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One cannot say that Van Morrison’s recordings of the last twenty years have left as much of an impression as his early 70s masterpieces such as Astral Weeks, Moondance or Veedon Fleece. But in 2012 Born To Sing: No Plan B was a nice come back, proving the Irish bard still had a lot left in the tank. Four years later Keep Me Singing confirmed this intuition with new songs on which Van The Man not only adapted to the constraint of age – he doesn’t sing like in 1969 anymore – but in fact masterfully tamed these limitations, giving each track a lived-in and warm atmosphere. Less passion and exuberance, more finesse and heart, all in his usual wonderful combination of soul, jazz and blues, his true trademark. This spirit remains on Roll With The Punches even if the repertoire is mostly made up of blues and soul covers (Bo Diddley, T-Bone Walker, Count Basie, Sam Cooke, Sister Rosetta Tharpe, Lightnin' Hopkins, Mose Allison, Little Walter, Bo Diddley), along with five original songs. A 37th album produced by Van Morrison himself and on which he collaborated with Jeff Beck, Paul Jones, Jason Rebello, Chris Farlowe and Georgie Fame. © CM/Qobuz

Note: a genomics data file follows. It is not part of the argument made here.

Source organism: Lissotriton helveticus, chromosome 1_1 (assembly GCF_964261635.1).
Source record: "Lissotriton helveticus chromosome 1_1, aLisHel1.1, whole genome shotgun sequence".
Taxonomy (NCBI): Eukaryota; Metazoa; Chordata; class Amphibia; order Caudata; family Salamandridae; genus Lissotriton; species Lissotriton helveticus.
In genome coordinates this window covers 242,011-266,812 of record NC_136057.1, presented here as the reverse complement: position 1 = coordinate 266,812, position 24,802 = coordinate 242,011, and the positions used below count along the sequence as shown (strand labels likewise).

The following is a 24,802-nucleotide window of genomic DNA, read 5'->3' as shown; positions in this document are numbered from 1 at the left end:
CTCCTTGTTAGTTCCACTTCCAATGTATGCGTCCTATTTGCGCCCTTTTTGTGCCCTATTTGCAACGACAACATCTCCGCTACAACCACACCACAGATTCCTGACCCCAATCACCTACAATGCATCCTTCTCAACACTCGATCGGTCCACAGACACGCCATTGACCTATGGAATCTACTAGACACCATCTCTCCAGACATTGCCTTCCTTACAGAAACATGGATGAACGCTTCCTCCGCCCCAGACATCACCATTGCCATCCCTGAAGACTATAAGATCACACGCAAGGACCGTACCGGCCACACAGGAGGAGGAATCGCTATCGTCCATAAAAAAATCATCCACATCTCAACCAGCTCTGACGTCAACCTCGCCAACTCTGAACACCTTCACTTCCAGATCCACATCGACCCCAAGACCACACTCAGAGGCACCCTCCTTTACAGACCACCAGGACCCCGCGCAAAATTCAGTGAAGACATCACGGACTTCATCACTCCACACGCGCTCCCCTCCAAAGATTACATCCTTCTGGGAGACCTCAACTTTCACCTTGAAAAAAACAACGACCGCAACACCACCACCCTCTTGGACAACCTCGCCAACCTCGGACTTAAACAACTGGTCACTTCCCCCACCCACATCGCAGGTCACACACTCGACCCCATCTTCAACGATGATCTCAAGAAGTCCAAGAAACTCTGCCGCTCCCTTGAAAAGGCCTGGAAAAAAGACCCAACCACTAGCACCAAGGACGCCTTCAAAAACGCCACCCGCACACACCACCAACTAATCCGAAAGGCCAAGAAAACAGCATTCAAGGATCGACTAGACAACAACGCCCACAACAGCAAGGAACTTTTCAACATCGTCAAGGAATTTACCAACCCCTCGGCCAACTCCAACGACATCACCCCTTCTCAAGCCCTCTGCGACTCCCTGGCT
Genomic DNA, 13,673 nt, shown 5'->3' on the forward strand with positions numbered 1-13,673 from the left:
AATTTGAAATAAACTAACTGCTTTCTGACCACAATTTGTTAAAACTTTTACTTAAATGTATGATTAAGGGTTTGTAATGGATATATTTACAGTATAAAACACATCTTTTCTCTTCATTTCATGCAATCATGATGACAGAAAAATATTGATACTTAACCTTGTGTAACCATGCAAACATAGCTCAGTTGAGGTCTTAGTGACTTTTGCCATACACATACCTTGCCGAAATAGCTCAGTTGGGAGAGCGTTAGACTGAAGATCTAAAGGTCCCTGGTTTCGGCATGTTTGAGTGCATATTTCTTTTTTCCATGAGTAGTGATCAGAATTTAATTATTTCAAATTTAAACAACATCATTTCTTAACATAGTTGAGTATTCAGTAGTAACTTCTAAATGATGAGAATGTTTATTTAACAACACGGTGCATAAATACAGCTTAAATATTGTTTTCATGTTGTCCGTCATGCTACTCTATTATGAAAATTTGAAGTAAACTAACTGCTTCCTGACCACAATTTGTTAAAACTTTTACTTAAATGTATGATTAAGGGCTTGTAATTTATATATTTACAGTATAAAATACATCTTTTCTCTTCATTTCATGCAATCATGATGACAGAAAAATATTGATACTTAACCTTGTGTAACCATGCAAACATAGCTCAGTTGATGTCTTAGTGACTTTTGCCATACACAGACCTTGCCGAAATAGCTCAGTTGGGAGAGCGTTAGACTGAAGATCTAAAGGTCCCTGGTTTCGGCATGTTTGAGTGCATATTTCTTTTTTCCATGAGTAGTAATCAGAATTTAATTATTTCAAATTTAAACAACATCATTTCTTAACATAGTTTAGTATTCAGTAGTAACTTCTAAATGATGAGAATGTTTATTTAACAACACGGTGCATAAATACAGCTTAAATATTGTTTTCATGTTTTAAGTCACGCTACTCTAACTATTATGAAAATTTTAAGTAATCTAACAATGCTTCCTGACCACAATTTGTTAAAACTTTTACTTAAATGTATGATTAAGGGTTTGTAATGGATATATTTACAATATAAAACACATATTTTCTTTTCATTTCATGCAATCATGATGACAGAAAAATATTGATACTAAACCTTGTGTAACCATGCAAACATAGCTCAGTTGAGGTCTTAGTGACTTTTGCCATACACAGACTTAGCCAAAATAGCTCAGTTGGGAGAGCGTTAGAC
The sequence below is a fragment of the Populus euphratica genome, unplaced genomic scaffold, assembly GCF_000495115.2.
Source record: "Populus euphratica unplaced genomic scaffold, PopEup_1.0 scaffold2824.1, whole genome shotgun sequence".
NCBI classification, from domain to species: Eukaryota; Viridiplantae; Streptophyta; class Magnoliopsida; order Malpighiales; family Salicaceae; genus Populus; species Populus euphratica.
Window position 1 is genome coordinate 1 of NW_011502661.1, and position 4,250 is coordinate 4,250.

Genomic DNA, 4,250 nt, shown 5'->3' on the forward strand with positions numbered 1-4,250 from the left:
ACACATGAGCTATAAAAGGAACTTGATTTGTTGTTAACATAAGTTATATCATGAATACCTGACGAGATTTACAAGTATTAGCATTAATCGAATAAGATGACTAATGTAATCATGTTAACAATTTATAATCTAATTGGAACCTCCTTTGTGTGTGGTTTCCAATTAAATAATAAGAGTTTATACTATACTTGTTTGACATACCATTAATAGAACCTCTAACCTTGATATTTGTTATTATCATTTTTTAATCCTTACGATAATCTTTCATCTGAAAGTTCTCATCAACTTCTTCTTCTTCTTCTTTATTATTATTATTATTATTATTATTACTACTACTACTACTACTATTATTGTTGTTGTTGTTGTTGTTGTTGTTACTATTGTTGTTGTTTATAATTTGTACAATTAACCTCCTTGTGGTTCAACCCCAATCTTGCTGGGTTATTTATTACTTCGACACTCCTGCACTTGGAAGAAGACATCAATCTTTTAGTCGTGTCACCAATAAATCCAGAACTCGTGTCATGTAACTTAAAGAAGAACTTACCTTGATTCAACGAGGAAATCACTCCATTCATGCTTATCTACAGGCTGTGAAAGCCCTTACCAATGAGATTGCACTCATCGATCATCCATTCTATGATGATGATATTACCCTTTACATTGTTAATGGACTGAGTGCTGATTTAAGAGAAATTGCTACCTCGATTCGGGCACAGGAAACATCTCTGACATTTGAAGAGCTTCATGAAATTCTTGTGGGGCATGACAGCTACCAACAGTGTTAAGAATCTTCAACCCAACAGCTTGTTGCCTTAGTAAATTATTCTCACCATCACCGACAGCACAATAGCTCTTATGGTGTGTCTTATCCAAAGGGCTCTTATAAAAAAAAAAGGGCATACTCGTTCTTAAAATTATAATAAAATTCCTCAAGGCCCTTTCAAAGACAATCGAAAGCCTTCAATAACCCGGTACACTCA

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Blues - Released January 12, 2018 | Sanctuary Records

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Blues - Released November 10, 2017 | Mojo Hand Records

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Blues - Released October 5, 2018 | Provogue